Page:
Richard Branson says Virgin Galactic will be in space for test flights 'in weeks not months'

  • "We should be in space within weeks, not months. And then we will be in space with myself in months and not years," the Virgin founder and CEO told CNBC at the Barclays Asia Forum in Singapore Tuesday.
  • The serial entrepreneur, who owns the commercial space flight company Virgin Galactic, has invested in space travel since 2004 and was initially expected to go to space himself before April of this year.

British billionaire entrepreneur Richard Branson believes Virgin Galactic is "more than tantalizingly close" to its first trip to space.

"We should be in space within weeks, not months. And then we will be in space with myself in months and not years," the Virgin founder and CEO told CNBC's Nancy's Hungerford at the Barclays Asia Forum in Singapore Tuesday.

"We will be in space with people not too long after that so we have got a very, very exciting couple of months ahead," he added.

'Gigantic' consumer demand

Earlier this year, Branson admitted Virgin Galactic was in a closely-fought race with Amazon CEO Jeff Bezos to the get the first fare-paying passengers into space.

The serial entrepreneur, who owns the commercial space flight company Virgin Galactic, has invested in space travel since 2004 and was initially expected to go to space himself before April of this year.

But, having undergone astronaut, fitness and centrifuge training in recent months, Branson now believes he will be ready for his maiden space voyage in a matter of months.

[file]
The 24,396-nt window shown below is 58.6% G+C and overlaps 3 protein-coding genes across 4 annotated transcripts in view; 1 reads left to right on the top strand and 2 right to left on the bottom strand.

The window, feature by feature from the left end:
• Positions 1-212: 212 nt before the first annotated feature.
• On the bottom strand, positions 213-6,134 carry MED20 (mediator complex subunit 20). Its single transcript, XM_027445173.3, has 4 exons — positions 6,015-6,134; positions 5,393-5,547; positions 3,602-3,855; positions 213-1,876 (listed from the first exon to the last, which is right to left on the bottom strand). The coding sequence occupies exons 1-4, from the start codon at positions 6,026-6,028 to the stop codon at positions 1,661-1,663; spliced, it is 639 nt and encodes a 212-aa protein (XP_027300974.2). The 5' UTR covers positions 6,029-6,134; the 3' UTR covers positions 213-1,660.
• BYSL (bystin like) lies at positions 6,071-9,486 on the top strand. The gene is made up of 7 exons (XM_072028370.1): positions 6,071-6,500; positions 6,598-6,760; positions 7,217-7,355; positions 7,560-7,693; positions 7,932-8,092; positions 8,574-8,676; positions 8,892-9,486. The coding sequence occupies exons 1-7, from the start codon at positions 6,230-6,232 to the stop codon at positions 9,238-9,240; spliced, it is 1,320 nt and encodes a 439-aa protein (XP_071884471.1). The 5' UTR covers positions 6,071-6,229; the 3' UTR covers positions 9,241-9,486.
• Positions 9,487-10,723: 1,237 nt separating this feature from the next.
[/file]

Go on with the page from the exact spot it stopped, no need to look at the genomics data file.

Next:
The company added that the next phase of test flights will see its spaceship burn its rockets longer and go faster with the goal of reaching space.

Sir Richard Branson walks around the new Virgin Galactic SpaceShipTwo at its roll out in the Mojave Desert, about a year and a half after Virgin's last rocket plane broke into pieces and killed the test pilot. 
Al Seib | Los Angeles Times | Getty Images
Sir Richard Branson walks around the new Virgin Galactic SpaceShipTwo at its roll out in the Mojave Desert, about a year and a half after Virgin's last rocket plane broke into pieces and killed the test pilot. 

When asked whether he had any concerns about consumer demand regarding fare-paying space flights, Branson replied: "If I have a room full of 10 people, eight out of 10 would love to go to space if they could afford it."

"So I think the market for people who would love to become astronauts and go to space is gigantic. And it is up to us to produce as many spaceships as we can to cater with that demand."

How much?

A ticket on Virgin Galactic's SpaceShip Two does not come cheap. Currently, the fare price stands at around $250,000.

Yet, while the cost of a commercial trip to space with Virgin Galactic is not expected to come down in the immediate future, Branson said "ultimately" he would like to see the price fall to around $40,000 or $50,000 over the next decade.

A report published by Bank of America Merrill Lynch late last year projected the space sector would be worth at least $2.7 trillion over the next three decades.

Meanwhile, Virgin Orbit — which was spun off from Virgin Galactic last year — is gearing up to launch small satellites into space "in either December or January."

Branson said he hopes this will help people across the world become better connected.